As many plan executives continue sitting on the fence about adding lifetime income options in their 401(k) plans, the market for such products continues to grow.
The latest entrant is Hartford Financial Services Group Inc. Unlike some of its competitors, Hartford Financial, Hartford, Conn., isn't using target-date funds, and it isn't using guaranteed minimum withdrawal benefits.
Instead, Hartford Financial allows participants to buy “retirement income shares” through their 401(k) plans in increments of $10 per share, building up a foundation whose monthly post-retirement payout depends on how much they invest. They can buy shares through regular payroll deductions, exchanges from other investment options in their 401(k) plans or rollovers from other retirement plans. There is no minimum or maximum amount.
Hartford Lifetime Income is a fixed deferred annuity that assumes the participant will retire at 65. The retirement shares are invested in an annuity held in the general account of Hartford Financial, and the amount that is accumulated is then paid out monthly at retirement.
Hartford Financial's effort is another illustration of providers trying to distinguish themselves from peers, at a time when many 401(k) plan executives aren't buying what vendors are selling.
“When it comes to lifetime income today, there's a feeling on the part of sponsors that there is more risk in doing something than in doing nothing,” said Ross Bremen, a partner in investment consultant NEPC, Cambridge, Mass. Like the other consultants interviewed, Mr. Bremen said he would not comment on specific products.
Mr. Bremen likened the current market for lifetime income options to that for auto enrollment before the passage of the Pension Protection Act of 2006. “There was a concern from a fiduciary perspective about whether this (auto enrollment) was a safe thing to do,” said Mr. Bremen, noting that some plans did offer auto enrollment before 2006. “After PPA, certainly (more) sponsors felt more comfortable in pursuing auto enrollment and auto escalation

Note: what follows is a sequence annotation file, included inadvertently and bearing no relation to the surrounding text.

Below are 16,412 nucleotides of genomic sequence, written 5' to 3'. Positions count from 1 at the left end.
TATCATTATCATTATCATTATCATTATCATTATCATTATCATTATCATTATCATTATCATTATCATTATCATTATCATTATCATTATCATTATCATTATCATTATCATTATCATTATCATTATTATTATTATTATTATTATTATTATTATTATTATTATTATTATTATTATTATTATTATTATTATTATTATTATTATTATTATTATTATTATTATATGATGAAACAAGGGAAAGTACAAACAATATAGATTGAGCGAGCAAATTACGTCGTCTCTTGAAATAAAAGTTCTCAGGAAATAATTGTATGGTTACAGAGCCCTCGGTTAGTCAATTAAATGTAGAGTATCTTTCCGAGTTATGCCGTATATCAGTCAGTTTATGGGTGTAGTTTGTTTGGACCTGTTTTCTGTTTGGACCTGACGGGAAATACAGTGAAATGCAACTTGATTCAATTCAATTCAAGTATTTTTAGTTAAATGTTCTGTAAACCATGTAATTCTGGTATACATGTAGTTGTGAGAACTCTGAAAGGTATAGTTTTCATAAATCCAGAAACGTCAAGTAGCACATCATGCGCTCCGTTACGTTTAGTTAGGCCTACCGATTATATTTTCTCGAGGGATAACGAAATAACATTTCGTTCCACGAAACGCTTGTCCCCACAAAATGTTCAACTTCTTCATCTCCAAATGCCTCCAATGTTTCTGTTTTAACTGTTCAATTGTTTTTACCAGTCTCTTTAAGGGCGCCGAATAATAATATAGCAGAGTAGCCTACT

Mr. Bremen said most large plans will hang back until the Labor Department offers more guidelines on lifetime income options. “If sponsors feel more comfortable from a fiduciary perspective, it could be a catalyst for innovation and adoption,” he said.
“It will be a very slow and evolving market without the DOL,” added Robyn Credico, the Arlington, Va.-based senior consultant and defined contribution practice leader for North America at Towers Watson & Co. Even if the DOL provides “helpful” guidance, she predicts plans with fewer than $50 million in DC assets would adopt the lifetime income options faster than would larger plans.
It's easier for smaller plans because “their record-keeping services are often bundled with the insurance company offering the service,” she said. “Also, the financial advisers for these plans are more likely to recommend a lifetime income solution if there is more fiduciary protection for them and their clients.”